Video of passenger getting dragged off flight in Chicago sparks uproar


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Do not fly United. Fly united and resist the oligarchy. Maybe do not fly at all, all things considered.

17 ( +17 / -0 )

Clearly the man wanted to get home. Hope he sues United and the police for $100K in "emotional damages."

Seems the flight was NOT overbooked at all, if they were trying to put 4 employees on it. Perhaps we need an easier forced off compensation package - I'm thinking $5K for domestic flights and $10K for international.

People with "reserved" seating should have a right to a seat, period. That's kinda the point of a reservation. If I'm allowed to walk up, get on a plane and pay cash for a flight, then I can understand there not being a seat available, but with a reservation - that's a completely different thing.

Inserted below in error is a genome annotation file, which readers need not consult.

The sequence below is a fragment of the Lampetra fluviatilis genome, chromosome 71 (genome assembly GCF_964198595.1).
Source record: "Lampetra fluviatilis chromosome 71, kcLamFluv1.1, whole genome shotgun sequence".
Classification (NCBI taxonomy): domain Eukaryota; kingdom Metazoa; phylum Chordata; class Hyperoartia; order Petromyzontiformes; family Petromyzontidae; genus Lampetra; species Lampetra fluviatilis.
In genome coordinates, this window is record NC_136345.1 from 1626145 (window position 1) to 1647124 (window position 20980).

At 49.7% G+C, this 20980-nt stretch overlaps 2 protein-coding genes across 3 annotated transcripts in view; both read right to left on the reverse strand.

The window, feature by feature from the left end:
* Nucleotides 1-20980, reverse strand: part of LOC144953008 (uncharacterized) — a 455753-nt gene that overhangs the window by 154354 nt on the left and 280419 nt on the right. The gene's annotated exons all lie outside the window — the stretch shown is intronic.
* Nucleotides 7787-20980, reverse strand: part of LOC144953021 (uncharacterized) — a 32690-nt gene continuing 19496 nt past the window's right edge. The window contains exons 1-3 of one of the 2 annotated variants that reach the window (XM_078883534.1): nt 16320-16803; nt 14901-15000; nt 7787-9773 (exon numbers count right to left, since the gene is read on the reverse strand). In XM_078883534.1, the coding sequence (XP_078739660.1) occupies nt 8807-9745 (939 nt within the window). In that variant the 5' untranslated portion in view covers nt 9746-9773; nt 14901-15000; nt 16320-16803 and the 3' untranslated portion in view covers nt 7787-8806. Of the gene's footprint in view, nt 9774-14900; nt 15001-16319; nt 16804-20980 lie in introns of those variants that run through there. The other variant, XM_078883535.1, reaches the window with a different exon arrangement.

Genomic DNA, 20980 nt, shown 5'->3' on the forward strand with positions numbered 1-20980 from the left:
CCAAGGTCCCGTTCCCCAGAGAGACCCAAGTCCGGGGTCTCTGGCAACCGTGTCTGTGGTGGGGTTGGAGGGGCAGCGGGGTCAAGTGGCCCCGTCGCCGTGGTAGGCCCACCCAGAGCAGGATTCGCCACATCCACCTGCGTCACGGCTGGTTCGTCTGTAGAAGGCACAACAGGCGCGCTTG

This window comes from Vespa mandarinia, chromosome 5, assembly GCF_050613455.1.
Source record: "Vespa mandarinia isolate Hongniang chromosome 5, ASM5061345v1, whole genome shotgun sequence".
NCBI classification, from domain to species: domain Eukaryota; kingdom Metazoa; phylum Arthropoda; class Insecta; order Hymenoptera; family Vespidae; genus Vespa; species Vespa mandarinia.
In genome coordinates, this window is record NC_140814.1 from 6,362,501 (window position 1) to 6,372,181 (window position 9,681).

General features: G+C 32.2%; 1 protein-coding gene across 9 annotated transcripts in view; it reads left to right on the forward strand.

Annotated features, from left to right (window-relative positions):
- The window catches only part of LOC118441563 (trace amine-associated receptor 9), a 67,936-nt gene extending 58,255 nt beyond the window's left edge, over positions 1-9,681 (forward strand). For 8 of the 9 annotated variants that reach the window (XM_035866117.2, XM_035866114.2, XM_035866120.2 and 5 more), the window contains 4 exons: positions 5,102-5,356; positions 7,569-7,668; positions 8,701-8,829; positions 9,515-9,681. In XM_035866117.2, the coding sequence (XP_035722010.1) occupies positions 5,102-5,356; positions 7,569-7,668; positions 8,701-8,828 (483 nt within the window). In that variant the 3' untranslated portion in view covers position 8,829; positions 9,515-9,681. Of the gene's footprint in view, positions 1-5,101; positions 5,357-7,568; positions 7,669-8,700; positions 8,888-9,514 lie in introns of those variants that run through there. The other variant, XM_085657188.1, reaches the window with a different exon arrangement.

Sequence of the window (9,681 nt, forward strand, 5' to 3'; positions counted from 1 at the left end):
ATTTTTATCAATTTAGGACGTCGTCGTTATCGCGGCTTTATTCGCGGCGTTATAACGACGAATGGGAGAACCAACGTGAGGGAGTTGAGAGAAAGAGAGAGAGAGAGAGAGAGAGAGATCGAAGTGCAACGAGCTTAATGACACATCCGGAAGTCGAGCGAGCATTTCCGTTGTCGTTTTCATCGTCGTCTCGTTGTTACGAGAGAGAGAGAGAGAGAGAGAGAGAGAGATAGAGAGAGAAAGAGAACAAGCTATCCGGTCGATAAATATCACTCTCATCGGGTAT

I've never volunteered to be bumped. The $500 offers just weren't sufficient to be worth the inconvenience. For $5K, I'd volunteer almost every time.

21 ( +21 / -0 )

"Airlines are allowed to sell more tickets than there are seats on the plane, and they routinely overbook flights because some people do not show up."

That's a great customer service policy. So what if some don't show up? They've paid for a seat, lost that money and that's their choice. Greedy, risk-taking airlines.....

15 ( +15 / -0 )

That's really outrageous.

Hope he sues United and the police for $100K in "emotional damages."

It's in the US, I hope he'll make them pay way more than that !

17 ( +17 / -0 )

Apparently the United workers showed up late and then were allowed to kick people off who already boarded.

I think overbooking practices are BS, but they exist.

Still, the overbooking situation is different with workers showing up out of the blue to kick people a flight they have paid for and made reservations for.